Editor’s note: “Their Generation,” an ongoing series profiling longtime locals of the Roaring Fork Valley, runs every other Thursday in The Aspen Times.
Whenever Daniel Ford straps on a guitar, something special usually happens.
Ford, 78, is an Iowa native who moved to Aspen in 1969 to pursue a music career. He’s played in different bands over the years — High Country was a group that Aspenites might remember from the 1970s — but for the past few years he’s had a successful duo going with longtime local bass player Dennis Jung.
Currently, Ford and Jung are holding down the 4:30 to 7 p.m. slot on Sundays at The Red Onion. It’s mainly a country-folk act, rooted in Ford’s original compositions but sprinkled with a few cover tunes that many music lovers recognize. Their sets are tight and fluid, funny and poignant — the result of years of playing and knowing what it takes to entertain an audience.
Ford’s foray into Aspen sounds a little familiar. A lot of people move to Aspen on a lark.
“Some lady told me I needed to come and sing in Aspen, and I got up here and just fell in love with the people and the music scene,” he said. “There were so many places back then where you could play music. It was amazing.”
The downtown social scene was hopping back in the 1970s, Ford said, in a different way from how it rolls today.
“You could go almost anyplace, and everybody was educated. Everybody could talk to you about anything. There was a lot of activity, and everybody went out,” he said. “And then it just got too expensive. The (real estate prices) got to the point where the bars couldn’t afford you, and then people came in and took most bands up the mountain to play at their houses. One by one, musicians started moving out of town; some of them went downvalley.”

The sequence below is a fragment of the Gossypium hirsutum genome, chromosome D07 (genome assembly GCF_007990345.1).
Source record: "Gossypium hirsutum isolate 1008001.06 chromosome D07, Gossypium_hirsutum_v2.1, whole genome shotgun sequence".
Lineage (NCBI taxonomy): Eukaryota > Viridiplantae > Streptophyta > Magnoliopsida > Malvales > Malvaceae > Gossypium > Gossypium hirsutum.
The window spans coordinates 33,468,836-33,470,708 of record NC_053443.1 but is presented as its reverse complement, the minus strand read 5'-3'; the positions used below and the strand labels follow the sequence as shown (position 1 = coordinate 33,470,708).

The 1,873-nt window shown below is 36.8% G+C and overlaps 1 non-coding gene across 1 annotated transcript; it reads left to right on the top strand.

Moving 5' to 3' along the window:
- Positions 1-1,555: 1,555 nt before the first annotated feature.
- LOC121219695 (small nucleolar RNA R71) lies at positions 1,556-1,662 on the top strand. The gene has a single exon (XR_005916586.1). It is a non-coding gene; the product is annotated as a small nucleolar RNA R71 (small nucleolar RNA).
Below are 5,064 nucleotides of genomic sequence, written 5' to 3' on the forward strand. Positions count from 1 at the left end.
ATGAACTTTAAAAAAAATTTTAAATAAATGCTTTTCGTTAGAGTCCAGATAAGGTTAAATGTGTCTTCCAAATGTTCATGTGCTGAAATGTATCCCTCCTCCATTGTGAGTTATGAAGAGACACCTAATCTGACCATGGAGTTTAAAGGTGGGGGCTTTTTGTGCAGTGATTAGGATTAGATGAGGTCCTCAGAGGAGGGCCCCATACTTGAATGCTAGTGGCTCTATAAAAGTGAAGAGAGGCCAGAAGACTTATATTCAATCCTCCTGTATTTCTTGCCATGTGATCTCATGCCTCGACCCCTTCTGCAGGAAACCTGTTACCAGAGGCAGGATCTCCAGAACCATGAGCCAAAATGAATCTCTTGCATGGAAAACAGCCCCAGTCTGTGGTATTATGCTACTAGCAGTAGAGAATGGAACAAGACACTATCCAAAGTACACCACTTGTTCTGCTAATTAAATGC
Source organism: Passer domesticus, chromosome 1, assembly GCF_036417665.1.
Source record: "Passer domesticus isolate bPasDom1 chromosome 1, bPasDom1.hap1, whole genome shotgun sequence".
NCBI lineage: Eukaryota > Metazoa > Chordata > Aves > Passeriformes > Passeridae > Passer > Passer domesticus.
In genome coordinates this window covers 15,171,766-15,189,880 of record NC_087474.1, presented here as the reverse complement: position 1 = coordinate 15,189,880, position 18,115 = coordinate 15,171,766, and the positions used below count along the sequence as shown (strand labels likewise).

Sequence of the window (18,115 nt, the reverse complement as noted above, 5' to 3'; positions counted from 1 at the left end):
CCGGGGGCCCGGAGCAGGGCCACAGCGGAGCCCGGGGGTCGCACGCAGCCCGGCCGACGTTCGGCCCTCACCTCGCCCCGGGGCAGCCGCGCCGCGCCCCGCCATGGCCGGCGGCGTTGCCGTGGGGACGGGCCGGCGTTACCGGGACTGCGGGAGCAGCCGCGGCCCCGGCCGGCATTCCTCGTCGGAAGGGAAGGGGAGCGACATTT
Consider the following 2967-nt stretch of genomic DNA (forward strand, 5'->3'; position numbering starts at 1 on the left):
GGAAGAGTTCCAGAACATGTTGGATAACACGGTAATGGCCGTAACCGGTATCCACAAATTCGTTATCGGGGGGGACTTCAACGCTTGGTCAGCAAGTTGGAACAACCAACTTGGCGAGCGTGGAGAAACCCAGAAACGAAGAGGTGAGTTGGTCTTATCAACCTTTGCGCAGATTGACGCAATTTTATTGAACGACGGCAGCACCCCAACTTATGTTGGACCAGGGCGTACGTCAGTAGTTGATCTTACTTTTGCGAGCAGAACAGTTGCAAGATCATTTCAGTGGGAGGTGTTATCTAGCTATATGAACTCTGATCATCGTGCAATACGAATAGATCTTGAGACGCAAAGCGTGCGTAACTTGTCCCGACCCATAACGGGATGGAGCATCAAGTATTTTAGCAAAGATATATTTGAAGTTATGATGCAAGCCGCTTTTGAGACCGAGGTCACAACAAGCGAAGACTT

He said he saw an evolution of sorts. Clubs went from primarily booking bands to paying for solo acts. Then came the DJs and their prerecorded music.
“Into the ’80s and the early ’90s it started slowing down as far as live music went,” Ford said.
But Ford has persevered through the ups and downs of the Aspen entertainment world. He said he simply enjoys playing and singing because it makes him feel good.
“I like to say something that makes people go, ‘Wow.’ I do songs that talk about taking care of folks and how you appreciate your family and the people around you, musicians and your friends, and Mother Nature,” he said. “I’ve got one song that says, ‘Singing makes things go well.’ I like making people grin.”
He said his musical influences are many — Joni Mitchell, James Taylor, Gordon Lightfoot and John Denver, to name a few — but start with his father.
“My mom and dad sang in the house, and my dad played the piano,” Ford said. “He played all the woodwinds, too. We were farmers, but every once in a while he would sit down at the piano and play, and he always had a good time singing all the old ’50s songs. Then I got into folk.”
Ford and his wife, Candy, have been married 26 years.
“I spent three years trying to get her to go out with me,” he recalled.
They have a son and a daughter. Ford also has children and grandchildren from a previous marriage.